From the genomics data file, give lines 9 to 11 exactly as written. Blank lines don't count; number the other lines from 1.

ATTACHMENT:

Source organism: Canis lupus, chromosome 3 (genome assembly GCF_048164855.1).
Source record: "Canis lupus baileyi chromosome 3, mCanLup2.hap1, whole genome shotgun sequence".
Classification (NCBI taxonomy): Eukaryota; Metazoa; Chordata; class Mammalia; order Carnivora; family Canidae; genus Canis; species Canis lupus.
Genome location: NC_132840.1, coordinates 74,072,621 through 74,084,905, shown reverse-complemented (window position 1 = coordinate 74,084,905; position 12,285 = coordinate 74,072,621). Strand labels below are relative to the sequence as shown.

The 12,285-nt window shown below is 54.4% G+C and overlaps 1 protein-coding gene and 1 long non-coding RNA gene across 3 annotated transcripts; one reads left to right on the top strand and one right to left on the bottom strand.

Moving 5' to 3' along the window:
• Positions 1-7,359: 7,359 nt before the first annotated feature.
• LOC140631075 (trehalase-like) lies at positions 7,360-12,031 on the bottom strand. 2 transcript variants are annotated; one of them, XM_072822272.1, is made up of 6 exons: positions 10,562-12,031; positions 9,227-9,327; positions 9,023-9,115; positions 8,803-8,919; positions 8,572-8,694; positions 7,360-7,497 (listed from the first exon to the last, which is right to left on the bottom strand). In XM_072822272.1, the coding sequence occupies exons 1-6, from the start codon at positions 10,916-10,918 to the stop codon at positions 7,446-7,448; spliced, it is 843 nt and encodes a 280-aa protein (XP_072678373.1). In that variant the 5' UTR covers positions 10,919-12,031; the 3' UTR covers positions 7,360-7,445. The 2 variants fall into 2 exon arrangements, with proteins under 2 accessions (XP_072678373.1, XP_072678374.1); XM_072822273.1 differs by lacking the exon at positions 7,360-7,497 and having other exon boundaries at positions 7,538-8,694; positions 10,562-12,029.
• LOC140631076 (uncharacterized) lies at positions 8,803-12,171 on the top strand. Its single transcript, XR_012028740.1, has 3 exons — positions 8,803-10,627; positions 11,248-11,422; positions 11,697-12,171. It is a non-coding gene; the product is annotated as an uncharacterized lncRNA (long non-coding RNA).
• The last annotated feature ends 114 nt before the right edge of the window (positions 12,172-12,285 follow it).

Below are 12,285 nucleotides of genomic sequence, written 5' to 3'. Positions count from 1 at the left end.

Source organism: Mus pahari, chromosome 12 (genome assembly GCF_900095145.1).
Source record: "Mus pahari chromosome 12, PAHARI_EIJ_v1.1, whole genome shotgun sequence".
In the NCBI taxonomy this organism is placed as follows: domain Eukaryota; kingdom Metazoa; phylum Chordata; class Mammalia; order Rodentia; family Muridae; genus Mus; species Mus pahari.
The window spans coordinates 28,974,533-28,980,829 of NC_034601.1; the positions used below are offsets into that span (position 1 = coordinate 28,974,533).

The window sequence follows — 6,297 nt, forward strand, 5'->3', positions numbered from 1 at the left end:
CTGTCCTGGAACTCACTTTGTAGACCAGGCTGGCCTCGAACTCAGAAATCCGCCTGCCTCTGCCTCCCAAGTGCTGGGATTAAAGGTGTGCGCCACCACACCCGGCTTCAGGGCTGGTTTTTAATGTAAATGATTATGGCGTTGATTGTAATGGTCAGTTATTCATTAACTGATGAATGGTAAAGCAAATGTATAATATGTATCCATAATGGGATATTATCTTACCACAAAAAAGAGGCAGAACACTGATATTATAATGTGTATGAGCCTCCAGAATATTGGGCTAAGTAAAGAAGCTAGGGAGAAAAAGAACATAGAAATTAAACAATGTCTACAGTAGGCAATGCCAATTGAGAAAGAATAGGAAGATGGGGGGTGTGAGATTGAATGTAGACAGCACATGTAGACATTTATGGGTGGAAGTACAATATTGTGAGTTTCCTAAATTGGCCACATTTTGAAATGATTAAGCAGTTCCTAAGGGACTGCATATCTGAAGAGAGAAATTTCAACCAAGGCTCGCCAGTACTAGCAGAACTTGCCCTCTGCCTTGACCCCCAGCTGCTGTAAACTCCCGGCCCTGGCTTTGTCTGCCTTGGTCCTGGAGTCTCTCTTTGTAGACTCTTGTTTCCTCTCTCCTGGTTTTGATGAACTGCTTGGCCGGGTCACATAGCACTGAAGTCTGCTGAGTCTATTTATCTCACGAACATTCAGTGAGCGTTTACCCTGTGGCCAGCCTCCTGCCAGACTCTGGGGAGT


• LOC140631076 (uncharacterized) lies at positions 8,803-12,171 on the top strand. Its single transcript, XR_012028740.1, has 3 exons — positions 8,803-10,627; positions 11,248-11,422; positions 11,697-12,171. It is a non-coding gene; the product is annotated as an uncharacterized lncRNA (long non-coding RNA).
• The last annotated feature ends 114 nt before the right edge of the window (positions 12,172-12,285 follow it).

Below are 12,285 nucleotides of genomic sequence, written 5' to 3'. Positions count from 1 at the left end.